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Friday, October 16, 2015

Do You Know WHY The Listing Agent Wants you To Call Them Directly About The Home They Are Selling?

Why would a listing agent want you to call them directly about purchasing a home they have listed for sale instead of using your own agent?



It's actually quite simple.

1) In most cases, if you buy it from the listing agent directly, without your own agent, they get double the commission (because they get the commission that would have been otherwise paid out to the buyer's agent).

2) If you don't buy that house they have listed they have the opportunity to sell you a different one.

3) Bragging rights to the seller that they found a buyer... even if you really found the house by driving past the sign - and any agent can put a sign in the yard.

Heck, all those things sound great to me as the listing agent!


So why does that matter to you as the buyer and how does that affect you?

Well, in Minnesota, we have  disclosure call AGENCY RELATIONSHIPS IN REAL ESTATE TRANSACTIONS that explains how you can choose to be represented in a real estate transaction. Under Minnesota law this form must be presented at first substantive contact to a buyer or seller in any real estate transaction. 

This form explains four relationships stated below and has you sign to acknowledge that you have been given the options and understand that you are not represented until you choose an agency agreement and will simply be treated as a customer. It goes on to say that dual agency requires written consent.

  1. Seller’s/Landlord’s Broker (Owes their client Fiduciary Duties)
  2. Buyer’s/Tenant’s Broker (Owes their client Fiduciary Duties)
  3. Dual Agency - Broker Representing both Seller/Landlord and Buyer/Tenant 
  4. Facilitator 


So, let's think about how these relationships apply to calling the listing broker/agent directly. Because that agent is already representing the seller under #1, the Seller's Broker, that only leaves you withe #3 and #4 as options.

#3 is Dual Agency.
This role limits the level of representation the broker/agent can provide, and prohibits them from acting exclusively for either party. 
In a dual agency, confidential information about price, terms and motivation for pursuing a transaction will be kept confidential unless one party instructs the broker or salesperson in writing to disclose specific information about him or her. Other information will be shared. Dual agents may not advocate for one party within the limitations described above, dual agents owe to both Seller/Landlord and Buyer/Tenant the fiduciary duties described below.(2) Dual agents must disclose to Buyers material facts as defined in MN Statute 82.68, Subd. 3, of which the broker is aware that could adversely and significantly affect the Buyer’s use or enjoyment of the property. (MN Statute 82.68, Subd. 3 does not apply to rental/lease transactions.)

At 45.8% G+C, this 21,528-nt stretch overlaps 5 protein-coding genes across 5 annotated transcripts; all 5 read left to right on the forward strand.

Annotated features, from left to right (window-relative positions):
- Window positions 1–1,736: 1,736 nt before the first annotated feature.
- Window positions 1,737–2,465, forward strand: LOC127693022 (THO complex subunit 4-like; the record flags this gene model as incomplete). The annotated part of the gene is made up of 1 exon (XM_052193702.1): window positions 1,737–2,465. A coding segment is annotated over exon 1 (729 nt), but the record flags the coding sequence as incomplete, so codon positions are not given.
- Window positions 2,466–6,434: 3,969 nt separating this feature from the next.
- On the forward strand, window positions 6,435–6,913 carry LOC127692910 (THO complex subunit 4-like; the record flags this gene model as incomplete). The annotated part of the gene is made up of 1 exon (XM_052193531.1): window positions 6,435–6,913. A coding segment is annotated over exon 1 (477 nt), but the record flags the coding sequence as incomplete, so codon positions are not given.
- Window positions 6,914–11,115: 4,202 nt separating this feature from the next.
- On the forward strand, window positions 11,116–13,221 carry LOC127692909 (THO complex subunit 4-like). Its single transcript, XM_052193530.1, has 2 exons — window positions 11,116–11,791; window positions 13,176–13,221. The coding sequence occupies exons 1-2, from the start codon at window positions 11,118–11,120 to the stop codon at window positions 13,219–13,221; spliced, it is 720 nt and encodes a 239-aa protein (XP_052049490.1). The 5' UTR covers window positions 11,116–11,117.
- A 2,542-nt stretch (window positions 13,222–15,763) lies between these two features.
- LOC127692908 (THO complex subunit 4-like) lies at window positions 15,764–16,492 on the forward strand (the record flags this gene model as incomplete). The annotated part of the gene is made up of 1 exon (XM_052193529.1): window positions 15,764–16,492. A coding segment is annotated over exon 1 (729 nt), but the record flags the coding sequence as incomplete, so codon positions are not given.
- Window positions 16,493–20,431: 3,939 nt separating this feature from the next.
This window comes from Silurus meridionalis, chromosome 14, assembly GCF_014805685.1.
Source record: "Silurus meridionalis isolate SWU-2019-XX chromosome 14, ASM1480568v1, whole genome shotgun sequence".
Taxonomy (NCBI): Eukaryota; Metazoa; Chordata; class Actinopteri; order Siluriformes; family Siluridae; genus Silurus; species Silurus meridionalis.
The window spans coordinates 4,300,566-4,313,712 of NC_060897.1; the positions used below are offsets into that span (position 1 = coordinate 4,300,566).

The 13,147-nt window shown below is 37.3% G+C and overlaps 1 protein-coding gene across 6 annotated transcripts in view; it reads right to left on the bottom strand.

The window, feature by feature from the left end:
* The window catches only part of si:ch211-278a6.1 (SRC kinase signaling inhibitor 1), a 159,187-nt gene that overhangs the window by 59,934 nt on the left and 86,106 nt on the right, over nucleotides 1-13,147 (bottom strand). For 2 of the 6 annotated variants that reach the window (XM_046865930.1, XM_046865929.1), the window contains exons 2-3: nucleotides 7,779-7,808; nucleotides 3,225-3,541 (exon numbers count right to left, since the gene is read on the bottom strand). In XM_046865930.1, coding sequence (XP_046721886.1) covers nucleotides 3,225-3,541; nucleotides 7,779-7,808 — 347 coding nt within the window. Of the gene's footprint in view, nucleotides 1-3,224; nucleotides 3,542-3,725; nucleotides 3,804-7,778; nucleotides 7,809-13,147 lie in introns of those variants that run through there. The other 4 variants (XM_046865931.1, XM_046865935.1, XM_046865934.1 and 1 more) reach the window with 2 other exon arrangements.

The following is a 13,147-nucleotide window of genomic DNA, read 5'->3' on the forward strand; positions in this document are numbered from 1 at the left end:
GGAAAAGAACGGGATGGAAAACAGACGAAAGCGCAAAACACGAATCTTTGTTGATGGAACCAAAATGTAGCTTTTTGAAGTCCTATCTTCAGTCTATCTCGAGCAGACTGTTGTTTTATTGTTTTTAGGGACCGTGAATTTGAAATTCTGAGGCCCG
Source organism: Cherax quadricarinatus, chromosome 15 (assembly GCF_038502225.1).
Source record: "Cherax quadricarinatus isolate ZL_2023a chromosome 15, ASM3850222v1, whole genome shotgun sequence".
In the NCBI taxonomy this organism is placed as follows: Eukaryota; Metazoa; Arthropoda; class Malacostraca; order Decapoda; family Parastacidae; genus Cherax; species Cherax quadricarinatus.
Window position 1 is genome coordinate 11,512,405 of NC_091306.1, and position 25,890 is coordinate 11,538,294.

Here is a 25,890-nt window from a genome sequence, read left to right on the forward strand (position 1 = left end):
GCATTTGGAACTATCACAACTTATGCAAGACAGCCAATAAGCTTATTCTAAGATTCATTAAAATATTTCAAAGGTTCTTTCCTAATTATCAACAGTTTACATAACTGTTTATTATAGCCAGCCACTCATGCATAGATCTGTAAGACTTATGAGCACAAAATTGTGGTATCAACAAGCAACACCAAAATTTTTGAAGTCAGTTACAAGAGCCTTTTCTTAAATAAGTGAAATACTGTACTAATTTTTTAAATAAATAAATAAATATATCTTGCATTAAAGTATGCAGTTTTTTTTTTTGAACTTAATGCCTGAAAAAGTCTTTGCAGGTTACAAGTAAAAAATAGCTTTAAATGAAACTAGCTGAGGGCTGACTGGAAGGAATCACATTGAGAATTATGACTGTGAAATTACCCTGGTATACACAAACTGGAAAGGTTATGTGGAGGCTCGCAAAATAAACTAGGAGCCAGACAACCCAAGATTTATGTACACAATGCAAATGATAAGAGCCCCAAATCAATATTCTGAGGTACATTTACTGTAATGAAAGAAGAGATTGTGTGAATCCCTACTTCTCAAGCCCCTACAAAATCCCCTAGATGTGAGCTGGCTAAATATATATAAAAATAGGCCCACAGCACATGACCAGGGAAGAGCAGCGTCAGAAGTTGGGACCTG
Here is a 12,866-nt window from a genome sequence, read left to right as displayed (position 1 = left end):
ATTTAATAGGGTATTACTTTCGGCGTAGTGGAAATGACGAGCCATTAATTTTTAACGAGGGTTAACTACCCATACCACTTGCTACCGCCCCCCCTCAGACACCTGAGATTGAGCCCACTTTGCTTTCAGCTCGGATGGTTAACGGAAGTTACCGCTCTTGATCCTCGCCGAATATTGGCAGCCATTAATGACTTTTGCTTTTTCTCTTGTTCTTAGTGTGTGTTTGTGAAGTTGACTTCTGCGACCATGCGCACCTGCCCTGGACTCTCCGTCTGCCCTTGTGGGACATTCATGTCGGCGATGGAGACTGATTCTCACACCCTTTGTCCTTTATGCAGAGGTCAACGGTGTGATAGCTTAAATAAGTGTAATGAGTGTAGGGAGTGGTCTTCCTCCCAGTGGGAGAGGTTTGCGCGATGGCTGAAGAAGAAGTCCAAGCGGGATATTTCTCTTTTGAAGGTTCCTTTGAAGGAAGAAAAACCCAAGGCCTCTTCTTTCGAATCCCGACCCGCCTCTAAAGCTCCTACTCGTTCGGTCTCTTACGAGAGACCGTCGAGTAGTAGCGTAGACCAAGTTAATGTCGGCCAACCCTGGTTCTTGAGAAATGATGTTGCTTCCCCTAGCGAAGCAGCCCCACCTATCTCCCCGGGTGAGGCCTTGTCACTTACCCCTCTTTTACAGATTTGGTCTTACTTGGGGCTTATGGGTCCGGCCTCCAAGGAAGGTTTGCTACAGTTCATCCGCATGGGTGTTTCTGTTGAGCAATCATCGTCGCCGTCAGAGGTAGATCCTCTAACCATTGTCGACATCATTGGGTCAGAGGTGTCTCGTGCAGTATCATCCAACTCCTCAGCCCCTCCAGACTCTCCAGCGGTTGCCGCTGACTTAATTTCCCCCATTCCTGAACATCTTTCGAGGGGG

SO... BOTH PARTIES LOSE THE BENEFIT OF HAVING AN AGENT NEGOTIATE ON THEIR BEHALF.  Often, informed sellers will not agree to this since they have often hired the agent to get the best terms and price for their home.

If the seller doesn't agree to the dual agency, you as the buyer are left with only one option for help, having the Listing Broker/Agent be a facilitator on your behalf... and that means they are only helping you with paperwork and it is still their job to negotiate against you, the buyer.

The disclosure is very clear: "THE FACILITATOR BROKER OR SALESPERSON DOES NOT OWE ANY PARTY ANY OF THE FIDUCIARY DUTIES LISTED BELOW, EXCEPT CONFIDENTIALITY, UNLESS THOSE DUTIES ARE INCLUDED IN A  WRITTEN FACILITATOR SERVICES AGREEMENT. " View the form to see this statement

So, let's circle back to having your own agent representing you; choosing a Buyer’s/Tenant’s Broker agreement.

In this case, you are represented by an agent whose job it is to work on YOUR BEHALF in the transaction.  They have fiduciary duties TO YOU: Loyalty, Obedience, Disclosure, Confidentiality, Reasonable Care, Accounting. 

Sounds good but expensive right?  Wrong!  Buyer's agent are most commonly paid by the seller! WHAT?  WHY would the seller pay for someone to negotiate against them? In the listing agreement, a portion of the listing fee is designated to pay a buyer's agent (cooperating broker).  This is done to encourage the entire state of licensed agents to bring buyers to listing that are not their own increasing the exposure for the seller and allowing the seller to decline dual agency and still get a buyer.

It may still sound a bit complicated but the disclosure was designed to protect the consumer and let them know their rights.  If you would like to discuss it further, please call me!


Need more answers? Read these articles:
Simplified Real Estate Glossary for Home Buyers and Sellers
Learn the Lingo: Real Estate Vocabulary 101
twin-cities-houses.com - Virtual Home Tours
Home Selling Help

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